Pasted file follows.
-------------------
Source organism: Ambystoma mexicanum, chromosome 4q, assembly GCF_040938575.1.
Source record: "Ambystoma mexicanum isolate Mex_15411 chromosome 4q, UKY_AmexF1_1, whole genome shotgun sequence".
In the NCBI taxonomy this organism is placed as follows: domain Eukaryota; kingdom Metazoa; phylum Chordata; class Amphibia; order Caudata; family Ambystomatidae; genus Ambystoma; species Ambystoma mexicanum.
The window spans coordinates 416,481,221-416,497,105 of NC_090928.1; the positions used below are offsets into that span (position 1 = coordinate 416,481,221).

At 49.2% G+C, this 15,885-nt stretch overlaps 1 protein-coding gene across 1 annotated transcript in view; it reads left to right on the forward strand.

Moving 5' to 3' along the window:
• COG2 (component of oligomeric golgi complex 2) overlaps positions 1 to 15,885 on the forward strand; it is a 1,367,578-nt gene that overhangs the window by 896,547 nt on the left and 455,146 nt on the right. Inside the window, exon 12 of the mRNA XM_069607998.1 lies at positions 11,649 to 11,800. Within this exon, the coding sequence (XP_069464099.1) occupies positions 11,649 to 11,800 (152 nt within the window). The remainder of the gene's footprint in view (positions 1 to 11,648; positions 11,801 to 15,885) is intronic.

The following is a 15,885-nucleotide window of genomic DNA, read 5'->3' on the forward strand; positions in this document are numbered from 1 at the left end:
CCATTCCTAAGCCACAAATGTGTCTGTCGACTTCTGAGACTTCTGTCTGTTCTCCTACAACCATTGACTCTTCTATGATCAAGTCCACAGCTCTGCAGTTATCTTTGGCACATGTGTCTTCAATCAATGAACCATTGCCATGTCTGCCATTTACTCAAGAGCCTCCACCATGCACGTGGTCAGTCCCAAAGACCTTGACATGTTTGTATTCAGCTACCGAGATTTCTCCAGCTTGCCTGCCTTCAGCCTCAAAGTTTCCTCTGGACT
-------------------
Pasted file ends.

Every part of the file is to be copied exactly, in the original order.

Source organism: Ambystoma mexicanum, chromosome 4q, assembly GCF_040938575.1.
Source record: "Ambystoma mexicanum isolate Mex_15411 chromosome 4q, UKY_AmexF1_1, whole genome shotgun sequence".
In the NCBI taxonomy this organism is placed as follows: domain Eukaryota; kingdom Metazoa; phylum Chordata; class Amphibia; order Caudata; family Ambystomatidae; genus Ambystoma; species Ambystoma mexicanum.
The window spans coordinates 416,481,221-416,497,105 of NC_090928.1; the positions used below are offsets into that span (position 1 = coordinate 416,481,221).

At 49.2% G+C, this 15,885-nt stretch overlaps 1 protein-coding gene across 1 annotated transcript in view; it reads left to right on the forward strand.

Moving 5' to 3' along the window:
• COG2 (component of oligomeric golgi complex 2) overlaps positions 1 to 15,885 on the forward strand; it is a 1,367,578-nt gene that overhangs the window by 896,547 nt on the left and 455,146 nt on the right. Inside the window, exon 12 of the mRNA XM_069607998.1 lies at positions 11,649 to 11,800. Within this exon, the coding sequence (XP_069464099.1) occupies positions 11,649 to 11,800 (152 nt within the window). The remainder of the gene's footprint in view (positions 1 to 11,648; positions 11,801 to 15,885) is intronic.

The following is a 15,885-nucleotide window of genomic DNA, read 5'->3' on the forward strand; positions in this document are numbered from 1 at the left end:
CCATTCCTAAGCCACAAATGTGTCTGTCGACTTCTGAGACTTCTGTCTGTTCTCCTACAACCATTGACTCTTCTATGATCAAGTCCACAGCTCTGCAGTTATCTTTGGCACATGTGTCTTCAATCAATGAACCATTGCCATGTCTGCCATTTACTCAAGAGCCTCCACCATGCACGTGGTCAGTCCCAAAGACCTTGACATGTTTGTATTCAGCTACCGAGATTTCTCCAGCTTGCCTGCCTTCAGCCTCAAAGTTTCCTCTGGACT